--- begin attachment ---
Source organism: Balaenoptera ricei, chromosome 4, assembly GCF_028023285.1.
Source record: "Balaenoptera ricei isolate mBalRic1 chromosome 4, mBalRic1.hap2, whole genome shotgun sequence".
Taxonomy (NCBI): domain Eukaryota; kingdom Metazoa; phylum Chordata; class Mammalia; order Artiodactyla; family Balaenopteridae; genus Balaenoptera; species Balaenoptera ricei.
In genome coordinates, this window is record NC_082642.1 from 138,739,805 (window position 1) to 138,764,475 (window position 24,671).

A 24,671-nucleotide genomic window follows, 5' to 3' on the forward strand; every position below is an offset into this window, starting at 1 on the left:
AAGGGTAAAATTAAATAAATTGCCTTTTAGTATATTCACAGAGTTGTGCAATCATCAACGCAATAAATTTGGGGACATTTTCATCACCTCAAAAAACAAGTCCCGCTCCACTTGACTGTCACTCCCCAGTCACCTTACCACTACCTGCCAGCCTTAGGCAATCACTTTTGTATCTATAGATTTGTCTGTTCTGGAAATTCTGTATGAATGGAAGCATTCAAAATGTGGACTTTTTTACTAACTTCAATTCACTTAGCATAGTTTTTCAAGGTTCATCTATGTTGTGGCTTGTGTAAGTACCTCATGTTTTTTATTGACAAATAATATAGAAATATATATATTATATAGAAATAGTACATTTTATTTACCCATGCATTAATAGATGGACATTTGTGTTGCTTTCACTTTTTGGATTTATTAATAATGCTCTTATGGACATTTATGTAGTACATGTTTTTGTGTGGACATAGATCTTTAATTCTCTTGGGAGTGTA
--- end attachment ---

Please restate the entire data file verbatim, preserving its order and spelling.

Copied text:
Source organism: Balaenoptera ricei, chromosome 4, assembly GCF_028023285.1.
Source record: "Balaenoptera ricei isolate mBalRic1 chromosome 4, mBalRic1.hap2, whole genome shotgun sequence".
Taxonomy (NCBI): domain Eukaryota; kingdom Metazoa; phylum Chordata; class Mammalia; order Artiodactyla; family Balaenopteridae; genus Balaenoptera; species Balaenoptera ricei.
In genome coordinates, this window is record NC_082642.1 from 138,739,805 (window position 1) to 138,764,475 (window position 24,671).

A 24,671-nucleotide genomic window follows, 5' to 3' on the forward strand; every position below is an offset into this window, starting at 1 on the left:
AAGGGTAAAATTAAATAAATTGCCTTTTAGTATATTCACAGAGTTGTGCAATCATCAACGCAATAAATTTGGGGACATTTTCATCACCTCAAAAAACAAGTCCCGCTCCACTTGACTGTCACTCCCCAGTCACCTTACCACTACCTGCCAGCCTTAGGCAATCACTTTTGTATCTATAGATTTGTCTGTTCTGGAAATTCTGTATGAATGGAAGCATTCAAAATGTGGACTTTTTTACTAACTTCAATTCACTTAGCATAGTTTTTCAAGGTTCATCTATGTTGTGGCTTGTGTAAGTACCTCATGTTTTTTATTGACAAATAATATAGAAATATATATATTATATAGAAATAGTACATTTTATTTACCCATGCATTAATAGATGGACATTTGTGTTGCTTTCACTTTTTGGATTTATTAATAATGCTCTTATGGACATTTATGTAGTACATGTTTTTGTGTGGACATAGATCTTTAATTCTCTTGGGAGTGTA